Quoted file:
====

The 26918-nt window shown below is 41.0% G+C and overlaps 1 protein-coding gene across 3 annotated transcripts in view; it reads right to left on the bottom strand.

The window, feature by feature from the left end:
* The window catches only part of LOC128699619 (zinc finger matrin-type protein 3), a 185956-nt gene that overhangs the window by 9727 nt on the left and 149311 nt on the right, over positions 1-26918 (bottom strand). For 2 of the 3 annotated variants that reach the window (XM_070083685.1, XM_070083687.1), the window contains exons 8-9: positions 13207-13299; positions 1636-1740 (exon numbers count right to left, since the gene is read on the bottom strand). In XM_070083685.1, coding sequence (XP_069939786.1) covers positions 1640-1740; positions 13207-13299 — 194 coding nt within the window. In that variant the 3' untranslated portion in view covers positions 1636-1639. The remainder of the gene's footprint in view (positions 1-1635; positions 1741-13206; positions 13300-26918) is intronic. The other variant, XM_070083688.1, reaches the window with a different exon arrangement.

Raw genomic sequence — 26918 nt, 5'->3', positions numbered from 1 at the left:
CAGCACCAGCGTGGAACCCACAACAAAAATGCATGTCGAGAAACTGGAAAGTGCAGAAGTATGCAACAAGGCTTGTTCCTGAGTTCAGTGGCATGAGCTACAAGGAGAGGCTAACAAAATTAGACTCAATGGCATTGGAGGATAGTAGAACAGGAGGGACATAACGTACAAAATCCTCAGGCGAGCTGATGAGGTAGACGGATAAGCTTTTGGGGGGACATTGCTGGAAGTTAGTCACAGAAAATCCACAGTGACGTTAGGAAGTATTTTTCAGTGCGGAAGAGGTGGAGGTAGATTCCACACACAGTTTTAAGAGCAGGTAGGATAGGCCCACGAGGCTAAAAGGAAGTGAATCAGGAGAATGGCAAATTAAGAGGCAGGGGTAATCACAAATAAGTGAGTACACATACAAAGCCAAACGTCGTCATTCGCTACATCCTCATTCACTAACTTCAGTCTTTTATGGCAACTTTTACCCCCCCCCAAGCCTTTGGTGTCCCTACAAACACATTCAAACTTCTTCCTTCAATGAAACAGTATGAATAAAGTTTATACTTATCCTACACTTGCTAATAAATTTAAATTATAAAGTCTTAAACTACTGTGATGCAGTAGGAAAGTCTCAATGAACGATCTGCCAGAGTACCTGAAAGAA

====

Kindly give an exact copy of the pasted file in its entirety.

The 26918-nt window shown below is 41.0% G+C and overlaps 1 protein-coding gene across 3 annotated transcripts in view; it reads right to left on the bottom strand.

The window, feature by feature from the left end:
* The window catches only part of LOC128699619 (zinc finger matrin-type protein 3), a 185956-nt gene that overhangs the window by 9727 nt on the left and 149311 nt on the right, over positions 1-26918 (bottom strand). For 2 of the 3 annotated variants that reach the window (XM_070083685.1, XM_070083687.1), the window contains exons 8-9: positions 13207-13299; positions 1636-1740 (exon numbers count right to left, since the gene is read on the bottom strand). In XM_070083685.1, coding sequence (XP_069939786.1) covers positions 1640-1740; positions 13207-13299 — 194 coding nt within the window. In that variant the 3' untranslated portion in view covers positions 1636-1639. The remainder of the gene's footprint in view (positions 1-1635; positions 1741-13206; positions 13300-26918) is intronic. The other variant, XM_070083688.1, reaches the window with a different exon arrangement.

Raw genomic sequence — 26918 nt, 5'->3', positions numbered from 1 at the left:
CAGCACCAGCGTGGAACCCACAACAAAAATGCATGTCGAGAAACTGGAAAGTGCAGAAGTATGCAACAAGGCTTGTTCCTGAGTTCAGTGGCATGAGCTACAAGGAGAGGCTAACAAAATTAGACTCAATGGCATTGGAGGATAGTAGAACAGGAGGGACATAACGTACAAAATCCTCAGGCGAGCTGATGAGGTAGACGGATAAGCTTTTGGGGGGACATTGCTGGAAGTTAGTCACAGAAAATCCACAGTGACGTTAGGAAGTATTTTTCAGTGCGGAAGAGGTGGAGGTAGATTCCACACACAGTTTTAAGAGCAGGTAGGATAGGCCCACGAGGCTAAAAGGAAGTGAATCAGGAGAATGGCAAATTAAGAGGCAGGGGTAATCACAAATAAGTGAGTACACATACAAAGCCAAACGTCGTCATTCGCTACATCCTCATTCACTAACTTCAGTCTTTTATGGCAACTTTTACCCCCCCCCAAGCCTTTGGTGTCCCTACAAACACATTCAAACTTCTTCCTTCAATGAAACAGTATGAATAAAGTTTATACTTATCCTACACTTGCTAATAAATTTAAATTATAAAGTCTTAAACTACTGTGATGCAGTAGGAAAGTCTCAATGAACGATCTGCCAGAGTACCTGAAAGAA